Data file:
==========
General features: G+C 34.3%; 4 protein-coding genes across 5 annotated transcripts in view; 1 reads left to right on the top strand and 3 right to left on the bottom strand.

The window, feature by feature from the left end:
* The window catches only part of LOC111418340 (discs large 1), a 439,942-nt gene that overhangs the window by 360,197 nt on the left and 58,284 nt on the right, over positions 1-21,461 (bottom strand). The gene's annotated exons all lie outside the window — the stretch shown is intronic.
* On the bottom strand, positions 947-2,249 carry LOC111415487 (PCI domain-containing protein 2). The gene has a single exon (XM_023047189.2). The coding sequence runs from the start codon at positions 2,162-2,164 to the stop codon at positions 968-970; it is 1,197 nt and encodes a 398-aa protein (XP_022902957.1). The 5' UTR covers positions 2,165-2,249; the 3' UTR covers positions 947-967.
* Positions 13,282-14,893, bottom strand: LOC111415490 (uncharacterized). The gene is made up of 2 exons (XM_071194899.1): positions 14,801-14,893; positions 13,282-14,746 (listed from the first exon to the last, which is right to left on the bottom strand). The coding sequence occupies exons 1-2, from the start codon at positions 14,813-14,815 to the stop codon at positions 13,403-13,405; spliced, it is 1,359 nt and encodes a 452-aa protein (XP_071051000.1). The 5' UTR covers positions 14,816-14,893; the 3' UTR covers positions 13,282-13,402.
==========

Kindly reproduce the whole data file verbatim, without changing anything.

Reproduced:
General features: G+C 34.3%; 4 protein-coding genes across 5 annotated transcripts in view; 1 reads left to right on the top strand and 3 right to left on the bottom strand.

The window, feature by feature from the left end:
* The window catches only part of LOC111418340 (discs large 1), a 439,942-nt gene that overhangs the window by 360,197 nt on the left and 58,284 nt on the right, over positions 1-21,461 (bottom strand). The gene's annotated exons all lie outside the window — the stretch shown is intronic.
* On the bottom strand, positions 947-2,249 carry LOC111415487 (PCI domain-containing protein 2). The gene has a single exon (XM_023047189.2). The coding sequence runs from the start codon at positions 2,162-2,164 to the stop codon at positions 968-970; it is 1,197 nt and encodes a 398-aa protein (XP_022902957.1). The 5' UTR covers positions 2,165-2,249; the 3' UTR covers positions 947-967.
* Positions 13,282-14,893, bottom strand: LOC111415490 (uncharacterized). The gene is made up of 2 exons (XM_071194899.1): positions 14,801-14,893; positions 13,282-14,746 (listed from the first exon to the last, which is right to left on the bottom strand). The coding sequence occupies exons 1-2, from the start codon at positions 14,813-14,815 to the stop codon at positions 13,403-13,405; spliced, it is 1,359 nt and encodes a 452-aa protein (XP_071051000.1). The 5' UTR covers positions 14,816-14,893; the 3' UTR covers positions 13,282-13,402.